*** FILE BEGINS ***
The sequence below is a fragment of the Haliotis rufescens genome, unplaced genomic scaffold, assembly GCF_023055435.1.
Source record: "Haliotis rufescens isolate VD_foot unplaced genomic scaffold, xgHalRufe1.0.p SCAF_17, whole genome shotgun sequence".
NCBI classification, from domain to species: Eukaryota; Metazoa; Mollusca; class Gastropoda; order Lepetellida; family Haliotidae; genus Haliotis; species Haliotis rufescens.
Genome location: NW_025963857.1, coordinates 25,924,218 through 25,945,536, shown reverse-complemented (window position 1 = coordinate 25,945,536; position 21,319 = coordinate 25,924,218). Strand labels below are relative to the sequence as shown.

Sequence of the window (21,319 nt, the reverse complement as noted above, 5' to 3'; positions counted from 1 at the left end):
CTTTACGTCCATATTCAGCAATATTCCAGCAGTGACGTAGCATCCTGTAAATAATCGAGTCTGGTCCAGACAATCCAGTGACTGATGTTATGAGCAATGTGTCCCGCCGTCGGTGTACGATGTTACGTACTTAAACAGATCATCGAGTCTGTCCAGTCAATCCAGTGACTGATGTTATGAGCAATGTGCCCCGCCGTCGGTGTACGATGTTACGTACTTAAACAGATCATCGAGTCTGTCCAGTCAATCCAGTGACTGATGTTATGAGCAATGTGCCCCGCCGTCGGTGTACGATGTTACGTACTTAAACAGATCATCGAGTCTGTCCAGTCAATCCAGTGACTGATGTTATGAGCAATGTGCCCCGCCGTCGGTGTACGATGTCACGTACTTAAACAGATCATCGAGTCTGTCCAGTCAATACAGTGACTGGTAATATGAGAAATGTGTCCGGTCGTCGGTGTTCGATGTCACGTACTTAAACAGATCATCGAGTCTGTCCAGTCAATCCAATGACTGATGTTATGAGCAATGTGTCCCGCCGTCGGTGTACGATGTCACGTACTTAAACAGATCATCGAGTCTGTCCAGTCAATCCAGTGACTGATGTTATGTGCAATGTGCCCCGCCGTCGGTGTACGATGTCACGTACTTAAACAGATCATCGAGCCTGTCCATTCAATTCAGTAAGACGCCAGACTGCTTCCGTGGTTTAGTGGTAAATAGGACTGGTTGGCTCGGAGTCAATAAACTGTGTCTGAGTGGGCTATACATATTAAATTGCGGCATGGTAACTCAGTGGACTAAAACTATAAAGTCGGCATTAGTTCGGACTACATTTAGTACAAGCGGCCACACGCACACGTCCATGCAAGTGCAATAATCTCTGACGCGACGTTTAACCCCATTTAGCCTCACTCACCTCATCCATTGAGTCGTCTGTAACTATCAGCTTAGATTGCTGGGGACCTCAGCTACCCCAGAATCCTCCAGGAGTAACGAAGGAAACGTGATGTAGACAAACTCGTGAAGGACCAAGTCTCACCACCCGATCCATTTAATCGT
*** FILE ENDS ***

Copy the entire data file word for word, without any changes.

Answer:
The sequence below is a fragment of the Haliotis rufescens genome, unplaced genomic scaffold, assembly GCF_023055435.1.
Source record: "Haliotis rufescens isolate VD_foot unplaced genomic scaffold, xgHalRufe1.0.p SCAF_17, whole genome shotgun sequence".
NCBI classification, from domain to species: Eukaryota; Metazoa; Mollusca; class Gastropoda; order Lepetellida; family Haliotidae; genus Haliotis; species Haliotis rufescens.
Genome location: NW_025963857.1, coordinates 25,924,218 through 25,945,536, shown reverse-complemented (window position 1 = coordinate 25,945,536; position 21,319 = coordinate 25,924,218). Strand labels below are relative to the sequence as shown.

Sequence of the window (21,319 nt, the reverse complement as noted above, 5' to 3'; positions counted from 1 at the left end):
CTTTACGTCCATATTCAGCAATATTCCAGCAGTGACGTAGCATCCTGTAAATAATCGAGTCTGGTCCAGACAATCCAGTGACTGATGTTATGAGCAATGTGTCCCGCCGTCGGTGTACGATGTTACGTACTTAAACAGATCATCGAGTCTGTCCAGTCAATCCAGTGACTGATGTTATGAGCAATGTGCCCCGCCGTCGGTGTACGATGTTACGTACTTAAACAGATCATCGAGTCTGTCCAGTCAATCCAGTGACTGATGTTATGAGCAATGTGCCCCGCCGTCGGTGTACGATGTTACGTACTTAAACAGATCATCGAGTCTGTCCAGTCAATCCAGTGACTGATGTTATGAGCAATGTGCCCCGCCGTCGGTGTACGATGTCACGTACTTAAACAGATCATCGAGTCTGTCCAGTCAATACAGTGACTGGTAATATGAGAAATGTGTCCGGTCGTCGGTGTTCGATGTCACGTACTTAAACAGATCATCGAGTCTGTCCAGTCAATCCAATGACTGATGTTATGAGCAATGTGTCCCGCCGTCGGTGTACGATGTCACGTACTTAAACAGATCATCGAGTCTGTCCAGTCAATCCAGTGACTGATGTTATGTGCAATGTGCCCCGCCGTCGGTGTACGATGTCACGTACTTAAACAGATCATCGAGCCTGTCCATTCAATTCAGTAAGACGCCAGACTGCTTCCGTGGTTTAGTGGTAAATAGGACTGGTTGGCTCGGAGTCAATAAACTGTGTCTGAGTGGGCTATACATATTAAATTGCGGCATGGTAACTCAGTGGACTAAAACTATAAAGTCGGCATTAGTTCGGACTACATTTAGTACAAGCGGCCACACGCACACGTCCATGCAAGTGCAATAATCTCTGACGCGACGTTTAACCCCATTTAGCCTCACTCACCTCATCCATTGAGTCGTCTGTAACTATCAGCTTAGATTGCTGGGGACCTCAGCTACCCCAGAATCCTCCAGGAGTAACGAAGGAAACGTGATGTAGACAAACTCGTGAAGGACCAAGTCTCACCACCCGATCCATTTAATCGT